Liver Cancer in Dogs

There are two different types of liver cancer in dogs, primary and metastatic neoplasia. The liver plays an important role in detoxifying substances that circulates in the body. The purpose of the liver also includes metabolism, break-down of red blood cells, protein synthesis and glycogen storage. Masses that are found on the liver can be benign or malignant. Studies show that older dogs have a greater risk of developing liver cancer.


Primary liver cancer originates in the liver and often spreads to other organs. Primary cancer is rare and is seen in less than 1.5 percent of dog cancers. It has been studied that exposure to carcinogens or toxic chemicals can increase your dogs chances of developing primary liver cancer. When a substance is digested it can become more toxic as it is metabolized. Some carcinogens that are harmful to your dog can be rotten pet food, dyes, food additives, animal tissue and certain plants.

The most common primary liver cancer is hepatocellular carcinoma. Most hepatocellular carcinomas occur on the left side of the liver. There are three form in which the tumor can be classified, massive, nodular or diffuse. The massive form involves a single mass on one liver lobe. This form makes up more than 50 percent of cancer cases. The nodular form involves nodules in several liver lobes with 16 to 29 percent of cases. Only 10 percent of the hepatocellular carcinoma cases are from the diffuse form.

Metastatic Disease and Cancer

When cancer is spread from it's original site affecting the liver it is known as metastatic liver cancer. This is the most common type of liver cancer. This occurs with the spreading of cancer cells through the lymphatic system or the blood stream. The most common cancer that metastasizes to the liver is lymphosarcoma followed by tumors of the blood vessels and pancreas. With the different functions that the liver preforms, cancer cells pass through the liver from different areas of the body passing on cancer cells.

Symptoms of Liver Cancer

If your dog has a benign tumor the tumor will not spread and he will show no symptoms, unless it has ruptures or bleeds. If he has a malignant tumor he may show some or all of these symptoms.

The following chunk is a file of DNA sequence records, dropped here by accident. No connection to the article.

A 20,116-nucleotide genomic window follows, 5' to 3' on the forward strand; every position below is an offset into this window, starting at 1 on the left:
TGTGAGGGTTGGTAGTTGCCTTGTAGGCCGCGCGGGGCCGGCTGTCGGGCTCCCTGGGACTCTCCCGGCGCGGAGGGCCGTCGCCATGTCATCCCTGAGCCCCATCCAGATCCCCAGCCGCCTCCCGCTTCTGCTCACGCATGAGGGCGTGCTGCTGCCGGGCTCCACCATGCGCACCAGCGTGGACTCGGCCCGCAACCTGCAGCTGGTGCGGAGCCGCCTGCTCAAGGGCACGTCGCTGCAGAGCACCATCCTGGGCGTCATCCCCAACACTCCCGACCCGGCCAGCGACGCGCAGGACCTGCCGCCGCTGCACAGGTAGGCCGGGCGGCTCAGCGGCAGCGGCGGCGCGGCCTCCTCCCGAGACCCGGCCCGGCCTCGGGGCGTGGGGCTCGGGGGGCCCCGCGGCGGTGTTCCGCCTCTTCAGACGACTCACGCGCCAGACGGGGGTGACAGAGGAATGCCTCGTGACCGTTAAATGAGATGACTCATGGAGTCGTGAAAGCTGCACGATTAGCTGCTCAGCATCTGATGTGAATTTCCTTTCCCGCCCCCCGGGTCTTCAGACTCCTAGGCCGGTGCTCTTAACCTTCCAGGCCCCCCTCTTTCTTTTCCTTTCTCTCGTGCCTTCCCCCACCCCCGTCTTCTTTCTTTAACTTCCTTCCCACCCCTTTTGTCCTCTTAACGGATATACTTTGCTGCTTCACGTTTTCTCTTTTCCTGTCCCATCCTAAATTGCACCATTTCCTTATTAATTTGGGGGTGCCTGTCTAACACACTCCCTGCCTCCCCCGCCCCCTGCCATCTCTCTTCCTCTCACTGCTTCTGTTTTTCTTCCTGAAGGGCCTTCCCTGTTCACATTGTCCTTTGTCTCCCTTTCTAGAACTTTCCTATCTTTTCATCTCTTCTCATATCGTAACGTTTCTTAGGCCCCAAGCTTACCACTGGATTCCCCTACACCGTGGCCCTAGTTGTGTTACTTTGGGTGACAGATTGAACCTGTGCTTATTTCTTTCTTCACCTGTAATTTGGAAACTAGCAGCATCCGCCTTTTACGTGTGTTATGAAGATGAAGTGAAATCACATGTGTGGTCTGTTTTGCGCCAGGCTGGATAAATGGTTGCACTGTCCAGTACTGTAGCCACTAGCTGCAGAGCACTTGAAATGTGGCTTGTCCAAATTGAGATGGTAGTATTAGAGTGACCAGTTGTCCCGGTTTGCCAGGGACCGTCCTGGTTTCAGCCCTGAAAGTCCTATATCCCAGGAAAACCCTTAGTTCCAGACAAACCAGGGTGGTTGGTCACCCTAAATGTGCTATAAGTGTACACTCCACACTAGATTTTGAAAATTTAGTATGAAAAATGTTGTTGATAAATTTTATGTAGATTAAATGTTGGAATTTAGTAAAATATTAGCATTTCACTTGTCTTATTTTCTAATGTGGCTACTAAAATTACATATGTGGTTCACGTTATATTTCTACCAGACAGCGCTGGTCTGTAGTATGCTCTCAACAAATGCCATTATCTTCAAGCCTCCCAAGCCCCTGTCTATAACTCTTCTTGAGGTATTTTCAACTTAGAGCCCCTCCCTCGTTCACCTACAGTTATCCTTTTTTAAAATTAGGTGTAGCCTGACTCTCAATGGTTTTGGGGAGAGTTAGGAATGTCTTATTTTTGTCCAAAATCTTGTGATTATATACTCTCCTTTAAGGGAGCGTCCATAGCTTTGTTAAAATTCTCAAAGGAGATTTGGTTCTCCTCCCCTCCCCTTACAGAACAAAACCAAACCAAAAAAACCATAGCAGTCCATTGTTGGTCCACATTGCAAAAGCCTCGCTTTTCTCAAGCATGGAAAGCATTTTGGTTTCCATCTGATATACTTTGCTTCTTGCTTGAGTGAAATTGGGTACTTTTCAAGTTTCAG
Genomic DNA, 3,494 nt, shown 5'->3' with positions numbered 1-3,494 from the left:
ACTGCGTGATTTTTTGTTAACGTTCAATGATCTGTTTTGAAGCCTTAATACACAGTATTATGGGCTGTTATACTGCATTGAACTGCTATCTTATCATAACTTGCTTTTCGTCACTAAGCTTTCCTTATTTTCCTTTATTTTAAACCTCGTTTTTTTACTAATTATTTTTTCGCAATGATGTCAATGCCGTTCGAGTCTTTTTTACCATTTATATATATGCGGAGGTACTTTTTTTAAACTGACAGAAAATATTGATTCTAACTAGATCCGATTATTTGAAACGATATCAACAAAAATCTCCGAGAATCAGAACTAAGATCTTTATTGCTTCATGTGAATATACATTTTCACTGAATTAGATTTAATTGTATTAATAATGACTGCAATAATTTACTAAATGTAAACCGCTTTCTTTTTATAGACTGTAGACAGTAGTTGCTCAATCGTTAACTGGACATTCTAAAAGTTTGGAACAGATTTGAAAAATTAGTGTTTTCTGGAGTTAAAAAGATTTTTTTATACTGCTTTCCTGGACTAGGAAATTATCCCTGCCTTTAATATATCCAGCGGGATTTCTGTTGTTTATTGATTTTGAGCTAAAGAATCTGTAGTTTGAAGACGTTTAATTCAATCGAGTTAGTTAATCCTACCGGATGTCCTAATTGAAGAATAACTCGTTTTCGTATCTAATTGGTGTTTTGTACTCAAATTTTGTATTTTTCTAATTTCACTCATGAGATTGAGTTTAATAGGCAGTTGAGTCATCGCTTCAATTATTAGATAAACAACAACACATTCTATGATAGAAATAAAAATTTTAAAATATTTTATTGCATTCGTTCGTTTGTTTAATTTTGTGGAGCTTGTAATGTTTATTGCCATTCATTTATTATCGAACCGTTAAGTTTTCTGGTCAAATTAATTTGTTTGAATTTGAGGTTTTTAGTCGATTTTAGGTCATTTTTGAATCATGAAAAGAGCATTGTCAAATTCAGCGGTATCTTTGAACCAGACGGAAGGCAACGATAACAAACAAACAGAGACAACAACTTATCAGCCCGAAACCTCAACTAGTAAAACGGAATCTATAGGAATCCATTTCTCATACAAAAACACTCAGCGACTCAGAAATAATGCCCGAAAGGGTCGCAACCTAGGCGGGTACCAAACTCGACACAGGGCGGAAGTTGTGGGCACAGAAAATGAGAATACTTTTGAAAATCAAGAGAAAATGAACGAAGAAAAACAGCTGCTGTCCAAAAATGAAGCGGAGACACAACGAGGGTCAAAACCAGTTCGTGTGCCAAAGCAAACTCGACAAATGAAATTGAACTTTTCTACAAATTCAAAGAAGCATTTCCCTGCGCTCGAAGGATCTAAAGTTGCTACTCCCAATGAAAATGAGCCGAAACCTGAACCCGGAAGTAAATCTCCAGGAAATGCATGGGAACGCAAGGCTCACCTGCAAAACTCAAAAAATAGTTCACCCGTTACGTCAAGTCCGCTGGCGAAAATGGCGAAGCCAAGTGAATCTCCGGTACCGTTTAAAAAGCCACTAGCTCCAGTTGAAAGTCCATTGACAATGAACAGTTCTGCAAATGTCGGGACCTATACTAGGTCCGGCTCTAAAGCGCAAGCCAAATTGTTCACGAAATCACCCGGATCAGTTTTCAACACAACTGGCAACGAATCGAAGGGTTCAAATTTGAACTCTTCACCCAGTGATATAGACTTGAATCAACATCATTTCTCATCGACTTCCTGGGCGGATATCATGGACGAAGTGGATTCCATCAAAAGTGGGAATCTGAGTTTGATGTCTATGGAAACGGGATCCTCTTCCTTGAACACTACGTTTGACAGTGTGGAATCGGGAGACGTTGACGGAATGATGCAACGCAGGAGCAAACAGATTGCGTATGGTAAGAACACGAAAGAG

• lack of appetite
  • weight loss
  • vomiting
  • lethargy
  • increase thirst
  • increase urine
  • fluid in peritoneal cavity (abdomen)
  • pale gums
  • jaundice
  • difficulty breathing
  • weakness
  • ataxia (no muscle control)
  • seizures

Diagnosing Canine Liver Cancer

Liver tumors can only be diagnosed by a veterinarian. With the completion of a blood profile test they will find an increase in the white blood cell count, a lack of red blood cells and a increase in the platelet count. The liver enzymes may be elevated, but are not exclusive to liver tumors. If a tumor is suspected, x- rays, MRI, CT scan, or an ultrasound may be performed. The preferred method is an ultrasound but a MRI or CT scan provides more information. Needle aspirations or needle core biopsies can be performed to confirm if the cancer is benign or malignant. This procedure involves tissue samples or cells from the tumor evaluated by a veterinary laboratory.

Treatment for Liver Cancer in Dogs

Depending on the severity of the liver cancer, surgery can be preformed. Massive hepatic carcinoma has been known to be successful due to the cancer affecting a certain lobe. Because of the complexity of nodular and diffused cancer forms, surgery is not usually an option. Pain medications are given to your dog to relieve pain and assist in comfort. Radiation and chemotherapy has not been studied on dogs with liver tumors.